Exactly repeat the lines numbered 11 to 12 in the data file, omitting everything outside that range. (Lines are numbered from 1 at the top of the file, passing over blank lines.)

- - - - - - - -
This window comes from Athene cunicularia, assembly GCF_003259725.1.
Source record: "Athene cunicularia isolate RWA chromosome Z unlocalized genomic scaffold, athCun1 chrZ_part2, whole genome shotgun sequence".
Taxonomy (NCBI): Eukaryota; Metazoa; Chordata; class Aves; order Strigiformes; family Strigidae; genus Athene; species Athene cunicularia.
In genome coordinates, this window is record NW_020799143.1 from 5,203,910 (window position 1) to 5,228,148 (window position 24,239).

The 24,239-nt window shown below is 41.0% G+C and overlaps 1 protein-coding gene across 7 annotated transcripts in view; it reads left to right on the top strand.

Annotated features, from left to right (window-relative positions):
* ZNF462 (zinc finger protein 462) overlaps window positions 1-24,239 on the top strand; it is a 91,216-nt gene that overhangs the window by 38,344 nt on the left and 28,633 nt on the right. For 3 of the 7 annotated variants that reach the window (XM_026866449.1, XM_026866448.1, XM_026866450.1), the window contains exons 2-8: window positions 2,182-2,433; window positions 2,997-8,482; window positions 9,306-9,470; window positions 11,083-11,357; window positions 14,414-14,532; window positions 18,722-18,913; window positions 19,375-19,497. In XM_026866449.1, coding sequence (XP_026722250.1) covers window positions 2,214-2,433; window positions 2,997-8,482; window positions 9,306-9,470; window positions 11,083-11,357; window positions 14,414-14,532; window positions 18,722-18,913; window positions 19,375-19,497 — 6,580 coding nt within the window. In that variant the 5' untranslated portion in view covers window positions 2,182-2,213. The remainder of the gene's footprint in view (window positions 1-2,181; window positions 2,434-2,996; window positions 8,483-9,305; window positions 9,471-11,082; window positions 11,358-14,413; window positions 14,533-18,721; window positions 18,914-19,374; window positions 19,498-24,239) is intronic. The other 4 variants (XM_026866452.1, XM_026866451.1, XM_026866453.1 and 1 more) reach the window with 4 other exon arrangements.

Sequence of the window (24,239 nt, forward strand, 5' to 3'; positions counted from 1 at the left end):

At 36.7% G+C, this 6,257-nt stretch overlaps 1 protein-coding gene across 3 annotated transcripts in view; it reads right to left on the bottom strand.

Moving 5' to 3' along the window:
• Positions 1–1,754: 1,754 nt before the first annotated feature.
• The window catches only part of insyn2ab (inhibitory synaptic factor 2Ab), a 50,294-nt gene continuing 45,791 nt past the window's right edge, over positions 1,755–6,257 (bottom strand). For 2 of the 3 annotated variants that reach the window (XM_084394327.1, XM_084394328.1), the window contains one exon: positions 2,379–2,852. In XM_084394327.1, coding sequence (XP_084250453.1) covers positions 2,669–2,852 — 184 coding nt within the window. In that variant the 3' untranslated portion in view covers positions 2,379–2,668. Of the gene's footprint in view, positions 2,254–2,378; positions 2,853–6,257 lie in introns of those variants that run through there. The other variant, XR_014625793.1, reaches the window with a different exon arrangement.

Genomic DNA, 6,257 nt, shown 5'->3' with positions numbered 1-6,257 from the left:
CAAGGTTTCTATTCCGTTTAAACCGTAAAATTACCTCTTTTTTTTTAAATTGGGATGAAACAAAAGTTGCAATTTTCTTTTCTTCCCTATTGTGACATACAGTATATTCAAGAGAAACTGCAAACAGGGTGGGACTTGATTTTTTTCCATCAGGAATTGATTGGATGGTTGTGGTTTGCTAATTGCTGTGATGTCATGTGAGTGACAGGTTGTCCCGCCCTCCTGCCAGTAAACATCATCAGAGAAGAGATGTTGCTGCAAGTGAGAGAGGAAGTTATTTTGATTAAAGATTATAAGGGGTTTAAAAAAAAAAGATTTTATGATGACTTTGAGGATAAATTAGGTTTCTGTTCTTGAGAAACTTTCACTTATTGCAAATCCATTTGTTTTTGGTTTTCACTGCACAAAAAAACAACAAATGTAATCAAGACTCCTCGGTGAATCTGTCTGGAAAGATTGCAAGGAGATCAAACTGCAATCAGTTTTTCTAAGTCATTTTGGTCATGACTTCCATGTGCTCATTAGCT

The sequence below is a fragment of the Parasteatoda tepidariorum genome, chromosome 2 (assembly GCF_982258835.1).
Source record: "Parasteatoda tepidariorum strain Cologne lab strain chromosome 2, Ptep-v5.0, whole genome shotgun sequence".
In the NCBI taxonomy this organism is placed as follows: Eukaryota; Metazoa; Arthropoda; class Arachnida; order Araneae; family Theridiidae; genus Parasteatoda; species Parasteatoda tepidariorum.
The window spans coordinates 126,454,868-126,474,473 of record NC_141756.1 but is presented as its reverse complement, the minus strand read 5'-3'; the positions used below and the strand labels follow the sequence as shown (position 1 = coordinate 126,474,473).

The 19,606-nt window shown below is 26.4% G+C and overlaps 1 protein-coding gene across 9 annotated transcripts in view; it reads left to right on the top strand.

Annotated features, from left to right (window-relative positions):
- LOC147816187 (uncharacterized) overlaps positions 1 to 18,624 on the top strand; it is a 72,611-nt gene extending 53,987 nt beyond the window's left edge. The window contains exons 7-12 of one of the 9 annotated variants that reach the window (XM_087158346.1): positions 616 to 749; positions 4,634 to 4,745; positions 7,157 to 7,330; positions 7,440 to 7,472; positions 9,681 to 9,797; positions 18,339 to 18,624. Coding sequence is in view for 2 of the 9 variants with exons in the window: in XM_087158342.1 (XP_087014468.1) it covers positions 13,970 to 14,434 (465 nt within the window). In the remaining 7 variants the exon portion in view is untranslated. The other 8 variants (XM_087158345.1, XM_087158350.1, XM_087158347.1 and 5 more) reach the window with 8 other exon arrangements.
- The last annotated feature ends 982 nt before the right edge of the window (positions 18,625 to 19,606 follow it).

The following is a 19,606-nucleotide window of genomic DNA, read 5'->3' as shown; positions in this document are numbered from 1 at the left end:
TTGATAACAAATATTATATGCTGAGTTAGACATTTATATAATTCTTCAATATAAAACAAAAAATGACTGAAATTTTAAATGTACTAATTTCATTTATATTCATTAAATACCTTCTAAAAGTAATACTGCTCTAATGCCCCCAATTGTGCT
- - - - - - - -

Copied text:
• Positions 1–1,754: 1,754 nt before the first annotated feature.
• The window catches only part of insyn2ab (inhibitory synaptic factor 2Ab), a 50,294-nt gene continuing 45,791 nt past the window's right edge, over positions 1,755–6,257 (bottom strand). For 2 of the 3 annotated variants that reach the window (XM_084394327.1, XM_084394328.1), the window contains one exon: positions 2,379–2,852. In XM_084394327.1, coding sequence (XP_084250453.1) covers positions 2,669–2,852 — 184 coding nt within the window. In that variant the 3' untranslated portion in view covers positions 2,379–2,668. Of the gene's footprint in view, positions 2,254–2,378; positions 2,853–6,257 lie in introns of those variants that run through there. The other variant, XR_014625793.1, reaches the window with a different exon arrangement.